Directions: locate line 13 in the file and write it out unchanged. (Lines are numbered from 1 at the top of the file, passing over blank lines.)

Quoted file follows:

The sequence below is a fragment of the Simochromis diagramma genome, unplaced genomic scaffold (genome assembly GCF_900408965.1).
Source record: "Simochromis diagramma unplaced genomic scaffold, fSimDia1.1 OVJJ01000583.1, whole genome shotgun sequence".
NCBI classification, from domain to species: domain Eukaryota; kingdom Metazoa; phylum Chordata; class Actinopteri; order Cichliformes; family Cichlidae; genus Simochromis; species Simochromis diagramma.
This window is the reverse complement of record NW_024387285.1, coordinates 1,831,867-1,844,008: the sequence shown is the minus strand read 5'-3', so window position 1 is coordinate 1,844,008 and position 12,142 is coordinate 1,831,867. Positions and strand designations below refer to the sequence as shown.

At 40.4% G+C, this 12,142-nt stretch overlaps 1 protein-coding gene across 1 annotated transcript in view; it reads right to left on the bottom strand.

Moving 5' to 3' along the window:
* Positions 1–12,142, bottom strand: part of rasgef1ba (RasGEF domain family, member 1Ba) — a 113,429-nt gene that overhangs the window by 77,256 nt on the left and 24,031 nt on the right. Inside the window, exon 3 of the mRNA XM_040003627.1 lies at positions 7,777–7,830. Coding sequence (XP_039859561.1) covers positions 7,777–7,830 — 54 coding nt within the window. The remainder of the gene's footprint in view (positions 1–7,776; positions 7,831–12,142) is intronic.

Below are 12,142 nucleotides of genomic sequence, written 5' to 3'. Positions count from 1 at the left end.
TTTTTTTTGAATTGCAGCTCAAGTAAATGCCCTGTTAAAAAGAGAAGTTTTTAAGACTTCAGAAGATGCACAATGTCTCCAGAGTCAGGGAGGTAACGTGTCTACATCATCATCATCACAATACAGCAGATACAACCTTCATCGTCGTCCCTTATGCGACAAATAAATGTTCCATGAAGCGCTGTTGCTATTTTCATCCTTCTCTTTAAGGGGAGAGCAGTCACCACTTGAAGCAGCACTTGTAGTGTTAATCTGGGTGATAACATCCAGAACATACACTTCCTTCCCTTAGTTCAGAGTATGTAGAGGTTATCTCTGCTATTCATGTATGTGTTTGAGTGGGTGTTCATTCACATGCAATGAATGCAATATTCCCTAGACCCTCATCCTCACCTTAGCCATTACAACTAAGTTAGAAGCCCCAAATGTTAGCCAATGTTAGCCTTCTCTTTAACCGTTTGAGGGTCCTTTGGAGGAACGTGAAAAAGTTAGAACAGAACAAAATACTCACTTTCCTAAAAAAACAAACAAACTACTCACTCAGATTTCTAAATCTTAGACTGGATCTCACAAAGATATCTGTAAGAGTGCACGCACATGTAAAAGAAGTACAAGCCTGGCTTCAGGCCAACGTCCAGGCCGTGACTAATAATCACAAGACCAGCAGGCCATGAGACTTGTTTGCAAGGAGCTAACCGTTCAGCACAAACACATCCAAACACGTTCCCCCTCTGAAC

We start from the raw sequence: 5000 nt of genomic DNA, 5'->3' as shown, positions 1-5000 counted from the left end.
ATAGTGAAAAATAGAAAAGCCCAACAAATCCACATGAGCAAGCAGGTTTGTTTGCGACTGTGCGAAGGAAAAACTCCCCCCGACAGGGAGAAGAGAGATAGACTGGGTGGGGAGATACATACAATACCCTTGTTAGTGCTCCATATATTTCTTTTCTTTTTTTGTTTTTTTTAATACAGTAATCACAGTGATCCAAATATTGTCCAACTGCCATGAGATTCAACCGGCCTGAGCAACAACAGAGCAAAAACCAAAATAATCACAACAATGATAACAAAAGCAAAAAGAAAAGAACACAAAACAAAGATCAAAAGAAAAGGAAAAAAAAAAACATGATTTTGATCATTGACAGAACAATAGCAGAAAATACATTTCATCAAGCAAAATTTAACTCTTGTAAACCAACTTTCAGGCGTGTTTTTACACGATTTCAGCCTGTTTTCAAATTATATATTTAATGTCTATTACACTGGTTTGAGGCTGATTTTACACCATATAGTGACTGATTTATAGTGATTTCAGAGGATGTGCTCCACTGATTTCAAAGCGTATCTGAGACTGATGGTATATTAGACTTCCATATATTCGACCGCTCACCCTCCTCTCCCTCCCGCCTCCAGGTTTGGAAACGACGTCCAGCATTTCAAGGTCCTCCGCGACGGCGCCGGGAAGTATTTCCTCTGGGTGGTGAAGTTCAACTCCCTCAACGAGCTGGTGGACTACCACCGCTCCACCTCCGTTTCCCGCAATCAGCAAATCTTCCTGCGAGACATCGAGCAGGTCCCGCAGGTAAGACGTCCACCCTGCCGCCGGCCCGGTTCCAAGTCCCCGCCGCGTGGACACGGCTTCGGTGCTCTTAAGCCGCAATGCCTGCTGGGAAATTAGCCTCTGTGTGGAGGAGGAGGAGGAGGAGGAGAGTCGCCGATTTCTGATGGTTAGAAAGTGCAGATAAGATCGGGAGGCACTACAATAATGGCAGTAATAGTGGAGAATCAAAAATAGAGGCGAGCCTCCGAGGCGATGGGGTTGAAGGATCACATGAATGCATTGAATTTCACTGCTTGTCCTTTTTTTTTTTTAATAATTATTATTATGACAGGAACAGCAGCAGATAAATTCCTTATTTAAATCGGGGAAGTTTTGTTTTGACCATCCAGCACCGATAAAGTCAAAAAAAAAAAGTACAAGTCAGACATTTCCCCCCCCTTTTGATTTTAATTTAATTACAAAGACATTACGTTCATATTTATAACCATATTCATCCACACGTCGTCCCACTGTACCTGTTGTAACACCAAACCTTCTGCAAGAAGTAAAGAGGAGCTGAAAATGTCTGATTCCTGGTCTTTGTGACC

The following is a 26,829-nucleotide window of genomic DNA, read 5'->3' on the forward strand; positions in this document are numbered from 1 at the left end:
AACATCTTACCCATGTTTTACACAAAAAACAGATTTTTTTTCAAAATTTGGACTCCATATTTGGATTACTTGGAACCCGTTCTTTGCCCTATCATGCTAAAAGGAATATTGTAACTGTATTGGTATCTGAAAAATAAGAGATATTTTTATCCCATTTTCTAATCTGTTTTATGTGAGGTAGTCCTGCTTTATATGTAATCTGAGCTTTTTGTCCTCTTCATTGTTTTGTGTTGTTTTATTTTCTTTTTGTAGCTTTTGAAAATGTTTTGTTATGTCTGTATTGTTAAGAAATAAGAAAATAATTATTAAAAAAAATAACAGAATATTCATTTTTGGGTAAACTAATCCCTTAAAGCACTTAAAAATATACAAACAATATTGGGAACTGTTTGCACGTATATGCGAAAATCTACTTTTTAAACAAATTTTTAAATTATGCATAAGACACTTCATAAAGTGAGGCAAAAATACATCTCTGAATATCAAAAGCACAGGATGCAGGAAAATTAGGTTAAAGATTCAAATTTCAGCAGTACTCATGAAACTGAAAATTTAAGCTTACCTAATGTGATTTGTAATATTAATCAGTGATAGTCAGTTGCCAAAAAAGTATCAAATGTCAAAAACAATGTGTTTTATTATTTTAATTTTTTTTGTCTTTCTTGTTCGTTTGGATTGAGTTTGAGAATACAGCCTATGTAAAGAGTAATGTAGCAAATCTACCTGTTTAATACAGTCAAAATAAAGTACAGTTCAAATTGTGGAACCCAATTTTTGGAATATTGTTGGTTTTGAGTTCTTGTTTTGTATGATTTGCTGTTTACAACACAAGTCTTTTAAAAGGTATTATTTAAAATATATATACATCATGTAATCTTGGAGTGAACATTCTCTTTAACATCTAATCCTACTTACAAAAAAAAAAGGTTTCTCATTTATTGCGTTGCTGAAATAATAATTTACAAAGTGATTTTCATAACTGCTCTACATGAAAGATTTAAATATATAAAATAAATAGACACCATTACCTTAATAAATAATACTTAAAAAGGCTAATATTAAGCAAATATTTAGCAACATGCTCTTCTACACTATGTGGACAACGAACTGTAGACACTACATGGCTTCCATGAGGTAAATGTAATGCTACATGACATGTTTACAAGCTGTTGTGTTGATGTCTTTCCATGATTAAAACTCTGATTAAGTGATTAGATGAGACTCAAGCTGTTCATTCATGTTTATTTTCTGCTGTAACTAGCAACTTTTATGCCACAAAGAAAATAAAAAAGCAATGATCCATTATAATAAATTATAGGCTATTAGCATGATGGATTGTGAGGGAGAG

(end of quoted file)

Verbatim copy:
AACATCTTACCCATGTTTTACACAAAAAACAGATTTTTTTTCAAAATTTGGACTCCATATTTGGATTACTTGGAACCCGTTCTTTGCCCTATCATGCTAAAAGGAATATTGTAACTGTATTGGTATCTGAAAAATAAGAGATATTTTTATCCCATTTTCTAATCTGTTTTATGTGAGGTAGTCCTGCTTTATATGTAATCTGAGCTTTTTGTCCTCTTCATTGTTTTGTGTTGTTTTATTTTCTTTTTGTAGCTTTTGAAAATGTTTTGTTATGTCTGTATTGTTAAGAAATAAGAAAATAATTATTAAAAAAAATAACAGAATATTCATTTTTGGGTAAACTAATCCCTTAAAGCACTTAAAAATATACAAACAATATTGGGAACTGTTTGCACGTATATGCGAAAATCTACTTTTTAAACAAATTTTTAAATTATGCATAAGACACTTCATAAAGTGAGGCAAAAATACATCTCTGAATATCAAAAGCACAGGATGCAGGAAAATTAGGTTAAAGATTCAAATTTCAGCAGTACTCATGAAACTGAAAATTTAAGCTTACCTAATGTGATTTGTAATATTAATCAGTGATAGTCAGTTGCCAAAAAAGTATCAAATGTCAAAAACAATGTGTTTTATTATTTTAATTTTTTTTGTCTTTCTTGTTCGTTTGGATTGAGTTTGAGAATACAGCCTATGTAAAGAGTAATGTAGCAAATCTACCTGTTTAATACAGTCAAAATAAAGTACAGTTCAAATTGTGGAACCCAATTTTTGGAATATTGTTGGTTTTGAGTTCTTGTTTTGTATGATTTGCTGTTTACAACACAAGTCTTTTAAAAGGTATTATTTAAAATATATATACATCATGTAATCTTGGAGTGAACATTCTCTTTAACATCTAATCCTACTTACAAAAAAAAAAGGTTTCTCATTTATTGCGTTGCTGAAATAATAATTTACAAAGTGATTTTCATAACTGCTCTACATGAAAGATTTAAATATATAAAATAAATAGACACCATTACCTTAATAAATAATACTTAAAAAGGCTAATATTAAGCAAATATTTAGCAACATGCTCTTCTACACTATGTGGACAACGAACTGTAGACACTACATGGCTTCCATGAGGTAAATGTAATGCTACATGACATGTTTACAAGCTGTTGTGTTGATGTCTTTCCATGATTAAAACTCTGATTAAGTGATTAGATGAGACTCAAGCTGTTCATTCATGTTTATTTTCTGCTGTAACTAGCAACTTTTATGCCACAAAGAAAATAAAAAAGCAATGATCCATTATAATAAATTATAGGCTATTAGCATGATGGATTGTGAGGGAGAG